Saturday, August 2, 2014


Data access is fundamental to web applications. All non trivial applications and rarely with an exception do have a database and hence a data access layer. SQL has emerged as the de-facto standard to access the database. SQL stands for Structured Query Language and is independent of any programming language. Whether it's .Net, Java, C++ SQL is the prominent way of talking to database. However we are here discussing about Java than let's look more closely on the way it is handled.
In Java the question basically boils down to a choice between JDBC or ORM (hibernate/entity beans). In ORM there are again couple of choices. The most preferred choice is Hibernate but with EJB3.0 (JPA and entity beans), the standard has also embraced the hibernate concepts. In fact
Hibernate supports EJB3.0 also. So the question that we will try to answer is whether JDBC or ORM. Also please understand that ORM uses JDBC internally, but shields the user from this fact and exposed an object oriented way of working with data access code.
Again I think there is no black and white approach. The balancing point is usually hinges on performance and maintainability. JDBC are quite good in performance but brings a lot of maintainability issue when the schema changes. ORM framework bring maintainability but at the cost of performance. Though the aspect of performance in ORM framework is more of not using the framework correctly , many times. People have usually adopted a middle ground approach where the basic CRUD is done using ORM tools as it's a productive and maintainable way. However for reporting queries, one resort to plain hand coded SQL. This provides the right mix of performance and maintainability. For writing plain SQL frameworks like Hibernate provide access to low level connection object so you can still use Hibernate as your main mechanism for dealing with database connectivity.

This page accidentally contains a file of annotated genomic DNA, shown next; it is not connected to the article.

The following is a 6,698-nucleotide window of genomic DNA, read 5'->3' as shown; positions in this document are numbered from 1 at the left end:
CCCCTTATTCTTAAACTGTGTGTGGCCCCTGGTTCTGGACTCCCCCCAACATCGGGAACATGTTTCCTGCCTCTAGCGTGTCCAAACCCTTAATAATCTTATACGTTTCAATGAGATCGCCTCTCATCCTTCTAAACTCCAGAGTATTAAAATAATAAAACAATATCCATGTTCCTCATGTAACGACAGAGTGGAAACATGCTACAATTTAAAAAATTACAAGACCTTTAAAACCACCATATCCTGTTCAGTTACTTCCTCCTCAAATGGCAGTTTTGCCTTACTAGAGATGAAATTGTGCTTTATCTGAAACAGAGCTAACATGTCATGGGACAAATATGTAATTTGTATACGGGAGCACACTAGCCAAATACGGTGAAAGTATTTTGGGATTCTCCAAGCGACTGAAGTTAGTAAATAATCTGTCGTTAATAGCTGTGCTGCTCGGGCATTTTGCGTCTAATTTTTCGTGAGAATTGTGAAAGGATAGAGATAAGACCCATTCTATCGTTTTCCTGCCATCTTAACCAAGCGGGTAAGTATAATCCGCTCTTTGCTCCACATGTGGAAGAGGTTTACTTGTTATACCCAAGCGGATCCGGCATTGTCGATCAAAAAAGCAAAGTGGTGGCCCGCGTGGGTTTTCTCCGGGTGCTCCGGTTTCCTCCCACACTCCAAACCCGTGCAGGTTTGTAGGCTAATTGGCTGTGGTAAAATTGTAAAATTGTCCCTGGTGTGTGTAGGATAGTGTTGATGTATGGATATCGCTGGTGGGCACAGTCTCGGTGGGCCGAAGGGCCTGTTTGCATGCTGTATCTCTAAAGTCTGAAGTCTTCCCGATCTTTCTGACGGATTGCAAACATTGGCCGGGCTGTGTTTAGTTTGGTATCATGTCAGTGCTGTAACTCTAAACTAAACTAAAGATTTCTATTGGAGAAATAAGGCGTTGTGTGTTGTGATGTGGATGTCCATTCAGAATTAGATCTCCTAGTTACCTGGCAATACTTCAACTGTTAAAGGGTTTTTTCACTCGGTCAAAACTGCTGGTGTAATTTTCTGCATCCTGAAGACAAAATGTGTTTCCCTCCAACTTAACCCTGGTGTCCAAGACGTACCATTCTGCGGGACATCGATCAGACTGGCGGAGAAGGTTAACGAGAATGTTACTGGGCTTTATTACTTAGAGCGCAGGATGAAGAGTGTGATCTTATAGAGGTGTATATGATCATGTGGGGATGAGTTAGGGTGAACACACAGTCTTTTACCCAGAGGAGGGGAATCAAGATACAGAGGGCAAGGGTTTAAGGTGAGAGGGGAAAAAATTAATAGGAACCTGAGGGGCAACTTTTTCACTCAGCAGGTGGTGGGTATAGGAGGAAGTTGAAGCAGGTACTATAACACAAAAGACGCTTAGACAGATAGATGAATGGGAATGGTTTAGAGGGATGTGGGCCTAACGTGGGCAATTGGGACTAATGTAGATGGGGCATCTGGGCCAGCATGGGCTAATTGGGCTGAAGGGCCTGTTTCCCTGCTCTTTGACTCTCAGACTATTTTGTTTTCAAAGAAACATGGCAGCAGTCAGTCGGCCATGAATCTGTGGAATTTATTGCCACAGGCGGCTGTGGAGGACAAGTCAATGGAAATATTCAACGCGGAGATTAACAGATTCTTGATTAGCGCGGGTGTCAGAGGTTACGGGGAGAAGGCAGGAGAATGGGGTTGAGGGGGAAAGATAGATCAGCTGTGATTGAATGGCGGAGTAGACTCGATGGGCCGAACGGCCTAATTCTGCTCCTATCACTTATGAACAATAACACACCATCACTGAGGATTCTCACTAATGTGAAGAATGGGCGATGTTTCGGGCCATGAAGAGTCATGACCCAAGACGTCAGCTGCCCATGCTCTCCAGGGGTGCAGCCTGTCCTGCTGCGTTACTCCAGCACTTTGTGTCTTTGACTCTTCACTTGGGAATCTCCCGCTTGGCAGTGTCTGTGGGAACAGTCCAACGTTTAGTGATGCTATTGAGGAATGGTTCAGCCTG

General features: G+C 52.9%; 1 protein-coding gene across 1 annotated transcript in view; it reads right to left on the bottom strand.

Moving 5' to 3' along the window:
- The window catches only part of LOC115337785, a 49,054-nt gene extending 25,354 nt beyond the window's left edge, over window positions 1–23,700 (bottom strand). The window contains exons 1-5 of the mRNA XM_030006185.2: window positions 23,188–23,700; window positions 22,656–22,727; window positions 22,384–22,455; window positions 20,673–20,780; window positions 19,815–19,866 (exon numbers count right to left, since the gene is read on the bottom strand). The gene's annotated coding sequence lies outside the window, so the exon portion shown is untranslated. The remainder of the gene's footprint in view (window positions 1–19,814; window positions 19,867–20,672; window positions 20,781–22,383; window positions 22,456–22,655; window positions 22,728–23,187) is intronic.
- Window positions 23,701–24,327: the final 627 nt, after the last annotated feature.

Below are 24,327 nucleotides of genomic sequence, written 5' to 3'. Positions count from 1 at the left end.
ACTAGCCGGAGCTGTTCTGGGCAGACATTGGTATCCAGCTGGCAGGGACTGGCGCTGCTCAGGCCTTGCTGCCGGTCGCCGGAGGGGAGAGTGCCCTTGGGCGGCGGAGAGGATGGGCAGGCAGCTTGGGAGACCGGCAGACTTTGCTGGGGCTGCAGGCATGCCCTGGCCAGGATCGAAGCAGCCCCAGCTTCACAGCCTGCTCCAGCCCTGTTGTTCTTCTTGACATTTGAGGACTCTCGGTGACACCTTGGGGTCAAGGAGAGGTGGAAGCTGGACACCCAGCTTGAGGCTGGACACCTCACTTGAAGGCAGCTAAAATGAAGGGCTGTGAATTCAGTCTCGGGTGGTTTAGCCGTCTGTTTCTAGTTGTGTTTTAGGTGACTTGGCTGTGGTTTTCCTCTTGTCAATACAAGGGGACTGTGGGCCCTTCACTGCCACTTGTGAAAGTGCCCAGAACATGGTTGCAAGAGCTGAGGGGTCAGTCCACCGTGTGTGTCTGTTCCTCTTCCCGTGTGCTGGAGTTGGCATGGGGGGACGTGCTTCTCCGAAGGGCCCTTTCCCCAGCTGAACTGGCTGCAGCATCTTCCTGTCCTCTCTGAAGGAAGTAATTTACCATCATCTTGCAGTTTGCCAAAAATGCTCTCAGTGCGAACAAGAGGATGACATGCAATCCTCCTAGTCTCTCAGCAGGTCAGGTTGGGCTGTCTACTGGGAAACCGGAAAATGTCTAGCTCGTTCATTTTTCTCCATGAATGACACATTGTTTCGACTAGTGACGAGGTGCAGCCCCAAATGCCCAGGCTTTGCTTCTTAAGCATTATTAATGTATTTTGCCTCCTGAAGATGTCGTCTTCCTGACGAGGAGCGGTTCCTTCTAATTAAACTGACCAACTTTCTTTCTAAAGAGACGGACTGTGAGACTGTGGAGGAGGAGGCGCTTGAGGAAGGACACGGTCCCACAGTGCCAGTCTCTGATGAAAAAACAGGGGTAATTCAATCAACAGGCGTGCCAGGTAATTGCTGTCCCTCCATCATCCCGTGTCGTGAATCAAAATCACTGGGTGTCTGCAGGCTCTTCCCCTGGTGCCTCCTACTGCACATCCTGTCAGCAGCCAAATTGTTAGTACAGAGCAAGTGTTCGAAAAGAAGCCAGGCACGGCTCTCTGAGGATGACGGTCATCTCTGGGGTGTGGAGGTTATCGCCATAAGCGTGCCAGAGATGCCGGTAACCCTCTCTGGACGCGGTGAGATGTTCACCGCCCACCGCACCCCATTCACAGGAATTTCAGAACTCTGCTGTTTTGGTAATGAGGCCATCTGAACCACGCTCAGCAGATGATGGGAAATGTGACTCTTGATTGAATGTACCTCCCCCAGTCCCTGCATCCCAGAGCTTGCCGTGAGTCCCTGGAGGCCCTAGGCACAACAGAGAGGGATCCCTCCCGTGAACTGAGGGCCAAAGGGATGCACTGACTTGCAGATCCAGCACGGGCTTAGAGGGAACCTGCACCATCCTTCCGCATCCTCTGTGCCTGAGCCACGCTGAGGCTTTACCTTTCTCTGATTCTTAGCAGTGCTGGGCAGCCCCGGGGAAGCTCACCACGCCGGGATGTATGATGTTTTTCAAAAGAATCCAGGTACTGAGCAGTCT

One point of contention that usually comes is that which way is better in performance. Fair question. ORM is a wrapper over JDBC so any day the wrapper would be slower than JDBC, if JDBC is done properly. However there are other considerations to be aware of. Performance is one of the many criteria though a very important one but you also want to consider issues like maintainability and ability to support multiple databases. Also Hibernate supports first level cache as Persistent context so that you do not land up fetching the same record again and again unknowingly. At the end, if you start with JDBC and start providing the multiple features that Hibernate provides you will land up building a framework like Hibernate. Then there will be only people of your team who understands that and soon you might spend a lot of time maintaining that framework rather than focusing on solving business problems.

More About ORM

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